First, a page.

The same goes for smoking, the average UK smoker smokes 20 cigarettes a day and as a 20-pack will now cost £12.33, cutting out smoking, even for a month will save £382.23 or £4,586.76 over 12 months.
January 14th has been coined as Quitter’s Day, the day that most people give up on their New Year’s resolutions. Just two weeks after the New Year begins, promises people have made to themselves are quickly broken.
Turning Vegan is the most expensive New Year’s resolution, according to research. When it comes to Groceries, Vegans have the highest monthly spending at £300 per month, £74 more than those with no dietary restrictions. Over the year, this means a vegan can spend up to £3,600 a year, just on groceries, 28% more than the national average (£2,829).
Turning Vegan is the most expensive New Year’s resolution
Decorating your home is the second most expensive New Year's resolution. By Quitter’s Day, up to £184 will be spent on this resolution. While decorating your home may feel like an attainable resolution, within this length of time, only one room may be complete and at a somewhat steep price.
Taking up running may be the third most expensive resolution - especially if you quit by quitters day. Although it only takes determination and perseverance to get to your local Park Run, if you splash out on the correct running shoes, you’re down £100 you’re never getting back. Yoga classes are the fourth most expensive resolution, with prices of £15.50 on average per session assuming you were taking part once a week, if you quit by the end of the month you’ll have already spent £77.50 and that’s not including the extra yoga kit you’ve bought.
Research has shown that after one week 75% are still successful in keeping their resolutions. While a quarter can keep up their positive habits, this figure dips after two weeks, with the success rate dropping to 71%. This trend continues; after one month, the number drops again to 64%, hitting a low of 46% after 6 months have passed.
The reasons for failure differ, but it has been shown that 35% of participants who failed their New Year’s Resolutions said they had unrealistic goals, 33% of participants who failed didn’t keep track of their progress, and 23% forgot about their resolutions. And roughly 10% said they had too many resolutions, diluting their foresight and hindering their ability to achieve their goals.
In addition to this, nearly 33% of people give up on their New Year’s resolutions by the end of January, meaning a third of the population can’t seem to stick it out for a full month. It’s estimated that people in the UK spend an average of £187 on their New Year’s resolution, which they then later give up, but some resolutions are more expensive than others.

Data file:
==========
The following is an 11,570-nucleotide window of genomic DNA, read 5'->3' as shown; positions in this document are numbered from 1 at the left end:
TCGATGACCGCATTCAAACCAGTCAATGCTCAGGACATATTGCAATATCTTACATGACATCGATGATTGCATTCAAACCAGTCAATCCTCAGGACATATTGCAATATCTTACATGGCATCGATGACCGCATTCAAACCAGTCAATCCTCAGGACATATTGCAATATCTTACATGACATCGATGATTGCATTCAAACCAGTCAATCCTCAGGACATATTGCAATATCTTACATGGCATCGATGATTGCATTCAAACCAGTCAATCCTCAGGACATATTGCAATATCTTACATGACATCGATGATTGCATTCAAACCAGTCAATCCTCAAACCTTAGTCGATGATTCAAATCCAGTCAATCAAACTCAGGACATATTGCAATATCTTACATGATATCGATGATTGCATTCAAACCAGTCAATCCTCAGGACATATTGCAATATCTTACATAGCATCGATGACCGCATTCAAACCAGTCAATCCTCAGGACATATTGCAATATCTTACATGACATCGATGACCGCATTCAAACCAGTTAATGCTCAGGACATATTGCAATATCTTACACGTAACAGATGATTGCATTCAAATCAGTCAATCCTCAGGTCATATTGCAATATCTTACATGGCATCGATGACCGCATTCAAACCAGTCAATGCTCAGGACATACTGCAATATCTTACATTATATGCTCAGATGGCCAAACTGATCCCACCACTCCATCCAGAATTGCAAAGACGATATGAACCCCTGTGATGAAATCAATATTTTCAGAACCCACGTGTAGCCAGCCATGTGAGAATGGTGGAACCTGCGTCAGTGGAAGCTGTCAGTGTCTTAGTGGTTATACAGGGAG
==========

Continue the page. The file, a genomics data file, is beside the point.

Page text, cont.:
Past studies and surveys have concluded that, by February, as many as 80% of New Year’s resolutions will have been abandoned. This suggests that we’re approaching New Year’s resolutions all wrong.
By February, as many as 80% of New Year’s resolutions will have been abandoned.
What if, instead of setting impossible-to-achieve goals and watching them fail like clockwork each year, we tried to better understand the psychology behind our goals?
Although sticking with your resolutions may not be easy, there are numerous ways in which you can conquer them.
Starting with smaller goals is a great way to keep you motivated, and excited about your goal and stay on track. This will help you avoid discouragement as there won’t be too much pressure, or too much on your plate at once.
Making your goal measurable will make it more easily attainable. If you are trying to save a certain amount of money, keep a log of your outgoings. If you wish to exercise more, set the amount of time you are aiming for each day. By assigning measurements, you can specify what success looks like to you.
Set your goals according to your lifestyle and with what you will be able to achieve, otherwise, you might lose your motivation. Be honest with yourself and be sure to consider the resources and time you have available to help you meet your goals, taking into account the cost of your resolution for the year ahead, seeing it as more of a lifestyle change than a resolution to ensure money and time is not wasted.